Truth and Fact About Inter Partes Review

us-patent-office-600x330(Alexandria, VA – Friday, April 18, 2014) Recently, attorneys at an American Bar Association Intellectual Property Law Conference ran amuck, fear-mongering about the Patent Trial and Review Board (PTAB). Attorneys, legal bloggers, and others around the country are and have been claiming that Inter Partes Review has proven to be more popular and more effective at invalidating patents than anyone originally expected. The current rumored figure is that 95% of patent claims brought before the PTAB have been invalidated. These attorneys and bloggers hold up the dismembered patents of inventors and developers like Cuozzo Speed Technologies, Inc. (Garmin International, Inc. v. Cuozzo Speed Technologies, Inc.) and tell patent holders to “Beware! Or all your claims will be invalidated just like Cuozzo.” While it is true that inter partes review has proven more popular than initially expected, Defendants and serial infringers should have all the facts before they jump into this costly and potentially disastrous bandwagon.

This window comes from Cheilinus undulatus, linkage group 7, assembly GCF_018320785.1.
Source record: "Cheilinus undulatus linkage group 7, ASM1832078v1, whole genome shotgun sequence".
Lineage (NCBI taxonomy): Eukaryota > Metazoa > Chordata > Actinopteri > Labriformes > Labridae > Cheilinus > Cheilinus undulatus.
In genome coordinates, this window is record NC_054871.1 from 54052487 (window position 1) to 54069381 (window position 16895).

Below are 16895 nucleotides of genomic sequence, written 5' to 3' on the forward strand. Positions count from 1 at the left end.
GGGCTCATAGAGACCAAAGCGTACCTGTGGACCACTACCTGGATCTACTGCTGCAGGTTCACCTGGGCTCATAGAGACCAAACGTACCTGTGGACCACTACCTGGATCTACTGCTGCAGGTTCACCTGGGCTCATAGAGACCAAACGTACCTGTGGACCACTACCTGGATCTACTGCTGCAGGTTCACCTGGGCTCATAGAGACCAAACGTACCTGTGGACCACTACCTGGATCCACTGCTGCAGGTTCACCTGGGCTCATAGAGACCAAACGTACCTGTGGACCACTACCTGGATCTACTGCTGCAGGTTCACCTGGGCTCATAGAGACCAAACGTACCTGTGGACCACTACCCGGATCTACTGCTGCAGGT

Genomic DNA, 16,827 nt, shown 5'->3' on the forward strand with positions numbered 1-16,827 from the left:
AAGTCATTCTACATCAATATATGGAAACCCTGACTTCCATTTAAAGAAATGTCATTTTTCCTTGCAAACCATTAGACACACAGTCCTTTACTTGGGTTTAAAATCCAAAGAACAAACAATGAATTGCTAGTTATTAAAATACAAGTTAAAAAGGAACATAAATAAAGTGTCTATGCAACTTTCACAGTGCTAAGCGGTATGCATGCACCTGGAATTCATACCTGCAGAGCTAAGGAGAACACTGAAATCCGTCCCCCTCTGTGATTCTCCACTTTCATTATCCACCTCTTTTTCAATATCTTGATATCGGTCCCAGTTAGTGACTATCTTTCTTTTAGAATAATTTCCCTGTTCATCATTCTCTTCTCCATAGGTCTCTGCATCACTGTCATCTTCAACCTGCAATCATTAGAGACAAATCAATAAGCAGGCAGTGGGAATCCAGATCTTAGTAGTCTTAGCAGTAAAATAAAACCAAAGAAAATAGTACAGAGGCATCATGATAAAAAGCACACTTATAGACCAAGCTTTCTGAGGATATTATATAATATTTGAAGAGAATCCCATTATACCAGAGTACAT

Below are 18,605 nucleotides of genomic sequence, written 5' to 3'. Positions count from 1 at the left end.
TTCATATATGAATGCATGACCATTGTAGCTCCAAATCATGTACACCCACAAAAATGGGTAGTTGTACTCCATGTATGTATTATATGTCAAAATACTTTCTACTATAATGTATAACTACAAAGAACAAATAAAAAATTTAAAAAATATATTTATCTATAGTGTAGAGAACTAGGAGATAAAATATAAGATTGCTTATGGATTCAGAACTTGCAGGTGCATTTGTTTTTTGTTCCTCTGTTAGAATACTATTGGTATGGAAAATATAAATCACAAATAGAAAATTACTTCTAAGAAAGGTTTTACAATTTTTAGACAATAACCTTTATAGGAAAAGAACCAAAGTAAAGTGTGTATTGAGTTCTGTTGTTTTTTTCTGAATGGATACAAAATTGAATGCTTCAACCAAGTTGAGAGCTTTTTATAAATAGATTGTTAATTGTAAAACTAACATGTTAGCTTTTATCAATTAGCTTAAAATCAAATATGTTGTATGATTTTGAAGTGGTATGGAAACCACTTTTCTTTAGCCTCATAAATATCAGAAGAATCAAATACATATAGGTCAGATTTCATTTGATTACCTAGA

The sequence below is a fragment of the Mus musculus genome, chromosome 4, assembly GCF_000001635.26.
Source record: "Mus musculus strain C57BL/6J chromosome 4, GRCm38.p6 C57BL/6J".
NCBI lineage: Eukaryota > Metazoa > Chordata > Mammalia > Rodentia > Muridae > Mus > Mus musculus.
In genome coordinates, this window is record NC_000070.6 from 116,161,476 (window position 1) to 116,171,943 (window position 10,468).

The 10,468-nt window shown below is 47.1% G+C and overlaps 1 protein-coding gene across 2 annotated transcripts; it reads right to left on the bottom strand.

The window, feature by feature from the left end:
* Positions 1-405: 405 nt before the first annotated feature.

When asked to comment on the recent rumors that the PTAB is a death squad for patent holders rights, Vice Chief Judge Scott Boalick responded with the cold hard facts. Of the 2,113 patent claims that have been challenged only 327 have been invalidated or 15%. Another 245 of those claims were cancelled or disclaimed; meaning the applicant challenging the claims sought an adverse judgment against itself or recanted the challenge. Of the 167 patents brought before the PTAB, only 9 have been completely invalidated (5%) and 19 have had some claims thrown out (11%). The first case, the poster child for patent ogres around the country – Garmin International, Inc. – should be more concerning to infringers than inspiring. Garmin was only successful on 3 of the 20 claims it originally challenged or 15%. Costs and fees to invalidate any patent claims range from half a million dollars to upwards of three quarters of a million dollars; before paying that kind of price to buy into the hype, defendants should proceed with caution.


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